Family of trooper wants justice served

bconklin@bradenton.comOctober 11, 2009 

For Florida Highway Patrol Trooper Jeff Young, it was a textbook traffic stop.

He pulled over a vehicle and asked the driver, Daniel Burns Jr., to step outside. He searched the vehicle and found cocaine.

That’s where the story went from methodical to horrific.

According to numerous eyewitness accounts, Burns wrestled Young to the ground, grabbed the trooper’s gun and aimed at his head.

On his knees, begging for mercy — near the Interstate 75 bridge over the Manatee River that now bears his name — Young was shot and killed, point-blank in the face. The bullet deflected off his wedding band.

That was Aug. 18, 1987.

More than 22 years later, a convicted Burns remains a resident of death row in Florida State Prison near Starke.

Appeal after appeal has been filed. Appeal after appeal has been denied. Burns’ lawyers have taken the case all the way to the U.S. Supreme Court, filing a petition of review that was denied in February 1998. The most recent appeal was denied by the Florida Supreme Court in January.

Enough is enough, says Young’s family. The long, drawn-out process has sparked an online petition pressuring Gov. Charlie Crist to sign Burns’ death warrant.

More than 1,200 people, including Manatee Sheriff Brad Steube, had signed it as of Saturday night.

“Twenty-two years on death row? This appeals process is a farce,” said Young’s half-brother, David Smith, a retired Manatee County Sheriff’s Office sergeant.

“All these prisoners do is sit up there and do nothing. It seems like it goes on and on and on. It’s to the point where we’re not resigned to the fact that he’ll die in prison, we’re still hoping he’ll get executed.”

Setting wheels in motion

When Debbie Smith saw a news report last week about Polk County Sheriff Grady Judd spurring the governor to sign a death warrant with the help of an online petition, she went to GoPetition.com to start her own.

Smith, a supervisor with the child protection division of the Manatee County Sheriff’s Office, is Young’s niece and David Smith’s daughter.

At the time of her uncle’s murder, Smith was a 20-year-old college student at Florida State University in Tallahassee. She’ll never forget her parents calling with the news.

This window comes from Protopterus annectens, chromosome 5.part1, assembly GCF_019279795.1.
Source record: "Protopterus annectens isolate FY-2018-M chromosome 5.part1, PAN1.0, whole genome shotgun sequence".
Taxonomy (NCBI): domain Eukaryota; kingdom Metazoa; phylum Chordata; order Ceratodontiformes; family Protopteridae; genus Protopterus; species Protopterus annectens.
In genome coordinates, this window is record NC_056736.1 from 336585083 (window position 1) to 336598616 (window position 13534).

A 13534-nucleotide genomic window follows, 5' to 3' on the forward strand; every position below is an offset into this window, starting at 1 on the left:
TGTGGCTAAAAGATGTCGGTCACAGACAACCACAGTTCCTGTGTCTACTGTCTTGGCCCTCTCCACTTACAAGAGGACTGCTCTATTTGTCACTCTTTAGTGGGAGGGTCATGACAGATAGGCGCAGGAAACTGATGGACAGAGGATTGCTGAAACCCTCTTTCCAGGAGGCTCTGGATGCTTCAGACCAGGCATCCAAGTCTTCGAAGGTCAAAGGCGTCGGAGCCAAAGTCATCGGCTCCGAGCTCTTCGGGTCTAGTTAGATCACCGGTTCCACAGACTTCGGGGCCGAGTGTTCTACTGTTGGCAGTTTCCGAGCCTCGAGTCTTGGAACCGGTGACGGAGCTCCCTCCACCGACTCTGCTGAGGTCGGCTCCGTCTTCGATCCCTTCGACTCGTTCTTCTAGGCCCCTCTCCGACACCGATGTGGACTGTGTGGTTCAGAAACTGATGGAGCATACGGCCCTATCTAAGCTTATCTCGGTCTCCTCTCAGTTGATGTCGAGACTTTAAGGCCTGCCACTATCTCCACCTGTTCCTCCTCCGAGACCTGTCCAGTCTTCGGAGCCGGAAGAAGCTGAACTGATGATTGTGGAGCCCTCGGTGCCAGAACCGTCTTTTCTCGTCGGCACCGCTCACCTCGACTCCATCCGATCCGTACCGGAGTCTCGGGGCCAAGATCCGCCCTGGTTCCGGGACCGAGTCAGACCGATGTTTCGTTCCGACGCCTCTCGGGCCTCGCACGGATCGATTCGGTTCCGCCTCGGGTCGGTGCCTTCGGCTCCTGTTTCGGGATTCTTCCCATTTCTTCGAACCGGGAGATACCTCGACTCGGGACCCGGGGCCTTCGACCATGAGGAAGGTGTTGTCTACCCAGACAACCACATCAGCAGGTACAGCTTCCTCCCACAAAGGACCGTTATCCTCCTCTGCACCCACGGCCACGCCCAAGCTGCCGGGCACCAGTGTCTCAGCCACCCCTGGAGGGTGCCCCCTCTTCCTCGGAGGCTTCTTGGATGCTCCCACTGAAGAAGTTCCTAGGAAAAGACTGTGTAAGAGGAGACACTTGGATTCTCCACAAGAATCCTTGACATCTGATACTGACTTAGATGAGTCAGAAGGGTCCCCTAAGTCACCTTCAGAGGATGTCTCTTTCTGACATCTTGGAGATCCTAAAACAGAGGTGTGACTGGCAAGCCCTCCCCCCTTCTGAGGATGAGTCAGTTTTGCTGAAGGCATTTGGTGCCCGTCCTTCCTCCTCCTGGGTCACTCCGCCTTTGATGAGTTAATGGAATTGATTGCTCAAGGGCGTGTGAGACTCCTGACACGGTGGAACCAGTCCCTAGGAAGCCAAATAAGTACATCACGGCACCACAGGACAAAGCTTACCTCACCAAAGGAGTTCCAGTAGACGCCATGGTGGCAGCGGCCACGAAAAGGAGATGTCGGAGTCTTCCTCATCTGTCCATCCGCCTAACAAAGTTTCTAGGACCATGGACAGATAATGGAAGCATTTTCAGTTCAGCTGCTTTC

“I was devastated,” she said in an interview with the Herald.

More than 22 years later, those feelings have mixed with anger.

“It’s been tough thinking that he (Burns) is on death row getting three meals a day and air-conditioning,” she said.

With the online petition comes a renewed hope that justice might some day soon be served. Smith says she’s told “everyone” about it. Once it registers about 2,000 signatures, she’ll try to get in touch with the governor’s office.

“We, the undersigned, ask Gov. Charlie Crist to expedite this case and sign the death warrant for Daniel Burns,” the petition reads at its URL address (http://www.gopetition.com/online/31268.html).

Steube has put his full support behind the petition.

“I agree with it,” he said. “I signed it. It’s been too long, and if you are a believer in the death penalty, then you should also believe the penalty should be taken care of as soon as possible.”

As of Saturday, there were 385 men and one woman on death row in Florida, according to the Florida Department of Corrections.

Paul Beasley Johnson, of that Polk County case, has been on death row at Florida State Prison for 28 years. He killed a deputy and two others in 1981.

“It’s time for the death sentence to be carried out,” Judd told The Associated Press. “The bottom line is that Paul Beasley Johnson committed cold, calculated, atrocious murders.”

Crist signed Johnson’s death warrant Wednesday, scheduling Johnson’s execution for Nov. 4.

Manatee County Commissioner Ron Getman hopes the same fate awaits Burns.

For Getman, this is personal. He was Young’s supervising Troop F commander at the time of his death.

“It’s been very frustrating in that he was convicted and he was convicted again. And he lost his appeals and they keep appealing,” he said. “It just seems like it never ends. ...

“He should be shown no mercy.”

Phone messages left seeking comment from the governor’s press office and Burns’ current attorney, Mark Gruber, of the Capital Collateral Regional Counsel, were not returned as of Saturday night.

— Beth Burger, Herald Staff Writer, and the Associated Press contributed to this report.

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